Colour & Perception – Alfonso Cuaron’s “Roma” and Peter Jacksons’ “They Shall Not Grow Old”

Art is many things to many people. I’ve heard it described as a celebration of beauty, which is a joyous thing. Beauty is something we all need more of in our lives. What we don’t need more of is superficiality – there’s more than enough of that surrounding us already.

Art can be ugly too. It can be difficult, challenging, confrontational, thought provoking, political, religious, irreligious, complex or simple. It can be purely entertaining or deeply profound. It can make an immediate, readily understood impact, or require a major effort of understanding on the part of a viewer. Sometimes the less there is on a canvas, the longer the accompanying label seems to grow.

For me, one way of thinking about art is to understand it as the application of intelligence, technique and creativity to a subject to make you see the truth of it in a new way.  The familiar becomes new. We see something we thought we knew differently and are forced to think about it afresh. Sometimes it can upend our perceptions or make us face something we had not wanted to see. Or it can make us realize that something we barely saw at all is meaningful and worth looking at with new eyes. It seems to me that the best art begins with a strong idea – it is about something.

Image from the movie Roma by Alfonso Cuaron showing a woman and children in a car
Movie still from Alfonso Cuaron’s “Roma. Photo: NETFLIX

These thoughts don’t just apply to painting, but to all forms of artistic expression.  I am a painter, but I really love film – for me film was the great artistic medium to emerge in the last century. Obviously, it can be a visual feast, but it can also be highly literary. Great films take us into places we may have never been, bring us alongside other lives in ways that are visceral and real and engage our emotions powerfully just as literature or music does.

I was lucky enough to see two films in the past few days – each using the power of colour artfully to make us see something differently.  Roma, Alfonso Cuaron’s black and white homage to the maid that raised him, is beautiful to look at. Imagine every great photographer you care to think of contributing a little, frame by frame. You could freeze it almost anywhere and simply appreciate the still image.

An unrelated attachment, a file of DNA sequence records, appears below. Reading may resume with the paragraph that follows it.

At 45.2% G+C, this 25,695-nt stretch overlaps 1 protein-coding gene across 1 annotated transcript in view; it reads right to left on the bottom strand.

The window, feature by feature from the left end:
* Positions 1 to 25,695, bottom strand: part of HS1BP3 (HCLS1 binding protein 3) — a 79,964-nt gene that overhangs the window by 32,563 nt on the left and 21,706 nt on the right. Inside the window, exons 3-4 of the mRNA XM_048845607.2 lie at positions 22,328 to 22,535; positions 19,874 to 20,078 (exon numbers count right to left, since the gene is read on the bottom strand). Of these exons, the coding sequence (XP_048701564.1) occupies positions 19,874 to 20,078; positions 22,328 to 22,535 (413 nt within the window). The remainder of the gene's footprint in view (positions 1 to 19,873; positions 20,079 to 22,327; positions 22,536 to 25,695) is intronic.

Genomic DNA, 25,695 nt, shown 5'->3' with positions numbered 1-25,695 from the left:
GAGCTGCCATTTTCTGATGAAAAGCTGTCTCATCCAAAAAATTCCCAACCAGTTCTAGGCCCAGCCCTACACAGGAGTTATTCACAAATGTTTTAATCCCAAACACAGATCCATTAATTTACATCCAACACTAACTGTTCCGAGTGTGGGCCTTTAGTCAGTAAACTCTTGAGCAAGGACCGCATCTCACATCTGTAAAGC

Image from the movie Roma by Alfonso Cuaron showing a woman and child lying below a line of laundry
Movie still from Alfonso Cuaron’s “Roma. Photo: NETFLIX

Shooting a film in black and white abstracts each moment and makes another, almost nostalgic, reality   of it, forcing you to concentrate on light and composition. It is consciously a look and feel from a time that is past, accentuating that this is art made of memory, in a way.  The performances are powerful too – no wonder this is hotly tipped for an Oscar.  It is available on Netflix.

Image partially colorized from film footage of WWI from the movie They Shall Not Grow Old. Credit: Warner Bros. Entertainment
Photo: Warner Bros. Entertainment

Meanwhile, adding colour to footage that was black white and has left all of us with a collective memory of a black and white war that took place impossibly long ago, when people were grainy and indistinct and moved like marionettes, is a stroke of genius in Peter Jacksons’ “They Shall Not Grow Old”. It brings the reality of a war that is sliding beyond living memory screaming into the present and forces you to confront the living, breathing, humanity of these men and the hell they lived through.